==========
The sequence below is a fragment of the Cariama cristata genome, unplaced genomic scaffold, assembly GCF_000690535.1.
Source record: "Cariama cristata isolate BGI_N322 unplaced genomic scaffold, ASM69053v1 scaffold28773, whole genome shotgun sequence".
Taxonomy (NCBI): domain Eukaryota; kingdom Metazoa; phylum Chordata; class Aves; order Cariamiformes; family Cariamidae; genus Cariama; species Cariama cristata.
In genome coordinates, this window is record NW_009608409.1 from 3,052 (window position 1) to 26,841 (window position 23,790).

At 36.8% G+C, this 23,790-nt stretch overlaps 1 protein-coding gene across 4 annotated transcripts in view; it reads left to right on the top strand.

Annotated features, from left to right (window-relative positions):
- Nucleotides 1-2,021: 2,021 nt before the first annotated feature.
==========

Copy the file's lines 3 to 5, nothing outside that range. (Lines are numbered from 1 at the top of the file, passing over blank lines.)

Taxonomy (NCBI): domain Eukaryota; kingdom Metazoa; phylum Chordata; class Aves; order Cariamiformes; family Cariamidae; genus Cariama; species Cariama cristata.
In genome coordinates, this window is record NW_009608409.1 from 3,052 (window position 1) to 26,841 (window position 23,790).

At 36.8% G+C, this 23,790-nt stretch overlaps 1 protein-coding gene across 4 annotated transcripts in view; it reads left to right on the top strand.